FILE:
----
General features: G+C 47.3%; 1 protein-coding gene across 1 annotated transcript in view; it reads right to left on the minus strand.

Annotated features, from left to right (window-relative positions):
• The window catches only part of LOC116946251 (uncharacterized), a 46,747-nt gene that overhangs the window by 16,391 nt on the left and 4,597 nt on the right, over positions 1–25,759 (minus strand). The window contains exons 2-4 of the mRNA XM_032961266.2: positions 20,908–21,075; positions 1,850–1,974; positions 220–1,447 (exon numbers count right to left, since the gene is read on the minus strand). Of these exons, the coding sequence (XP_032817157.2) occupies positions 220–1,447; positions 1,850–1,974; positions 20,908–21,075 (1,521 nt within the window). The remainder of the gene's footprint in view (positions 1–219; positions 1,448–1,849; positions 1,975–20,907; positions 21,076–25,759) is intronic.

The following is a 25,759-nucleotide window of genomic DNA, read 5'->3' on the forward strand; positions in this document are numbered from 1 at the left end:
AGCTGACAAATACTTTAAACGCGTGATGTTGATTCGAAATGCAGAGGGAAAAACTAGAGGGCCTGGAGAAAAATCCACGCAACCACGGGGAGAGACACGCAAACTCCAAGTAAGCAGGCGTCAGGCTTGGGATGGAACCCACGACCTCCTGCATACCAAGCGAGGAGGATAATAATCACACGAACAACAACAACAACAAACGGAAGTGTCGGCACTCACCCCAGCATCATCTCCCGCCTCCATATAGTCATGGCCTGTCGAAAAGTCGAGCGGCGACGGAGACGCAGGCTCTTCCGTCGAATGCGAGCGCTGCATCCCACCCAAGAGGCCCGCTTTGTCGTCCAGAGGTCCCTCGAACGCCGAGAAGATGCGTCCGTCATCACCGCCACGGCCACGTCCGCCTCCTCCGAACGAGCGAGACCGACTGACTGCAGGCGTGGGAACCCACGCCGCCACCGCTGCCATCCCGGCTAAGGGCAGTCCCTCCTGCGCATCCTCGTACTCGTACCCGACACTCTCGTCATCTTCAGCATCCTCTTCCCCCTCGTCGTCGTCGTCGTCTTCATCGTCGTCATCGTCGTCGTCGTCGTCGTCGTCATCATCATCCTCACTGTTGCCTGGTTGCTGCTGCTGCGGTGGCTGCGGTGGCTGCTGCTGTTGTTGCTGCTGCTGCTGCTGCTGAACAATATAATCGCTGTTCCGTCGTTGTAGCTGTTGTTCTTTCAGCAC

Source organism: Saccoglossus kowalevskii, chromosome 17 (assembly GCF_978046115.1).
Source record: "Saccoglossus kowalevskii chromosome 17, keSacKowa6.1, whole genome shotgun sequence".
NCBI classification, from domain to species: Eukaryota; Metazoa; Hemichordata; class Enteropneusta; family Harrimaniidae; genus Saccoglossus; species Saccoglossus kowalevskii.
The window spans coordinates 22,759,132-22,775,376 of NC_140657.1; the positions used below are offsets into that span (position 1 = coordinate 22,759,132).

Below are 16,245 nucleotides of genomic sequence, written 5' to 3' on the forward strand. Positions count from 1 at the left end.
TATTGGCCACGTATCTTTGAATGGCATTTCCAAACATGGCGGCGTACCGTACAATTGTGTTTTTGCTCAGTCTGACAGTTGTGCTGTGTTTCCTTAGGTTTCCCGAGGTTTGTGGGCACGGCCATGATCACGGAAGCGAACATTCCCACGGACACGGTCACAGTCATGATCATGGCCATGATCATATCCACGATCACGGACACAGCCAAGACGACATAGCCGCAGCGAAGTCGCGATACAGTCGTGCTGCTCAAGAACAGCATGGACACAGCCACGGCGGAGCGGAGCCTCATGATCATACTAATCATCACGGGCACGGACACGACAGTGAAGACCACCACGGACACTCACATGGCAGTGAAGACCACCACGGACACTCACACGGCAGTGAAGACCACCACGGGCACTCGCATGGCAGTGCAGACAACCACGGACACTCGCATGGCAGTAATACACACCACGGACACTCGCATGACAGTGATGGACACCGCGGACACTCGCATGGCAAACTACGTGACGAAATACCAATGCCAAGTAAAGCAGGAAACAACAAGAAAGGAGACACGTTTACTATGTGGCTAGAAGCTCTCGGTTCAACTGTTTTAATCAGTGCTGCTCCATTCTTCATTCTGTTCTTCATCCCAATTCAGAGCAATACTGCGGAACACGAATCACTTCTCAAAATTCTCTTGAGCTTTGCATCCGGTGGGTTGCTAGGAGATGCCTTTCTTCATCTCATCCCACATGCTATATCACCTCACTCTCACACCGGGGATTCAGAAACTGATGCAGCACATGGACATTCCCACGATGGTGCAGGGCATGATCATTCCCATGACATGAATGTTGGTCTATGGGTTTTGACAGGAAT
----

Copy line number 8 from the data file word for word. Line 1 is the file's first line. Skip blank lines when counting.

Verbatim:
NCBI classification, from domain to species: Eukaryota; Metazoa; Hemichordata; class Enteropneusta; family Harrimaniidae; genus Saccoglossus; species Saccoglossus kowalevskii.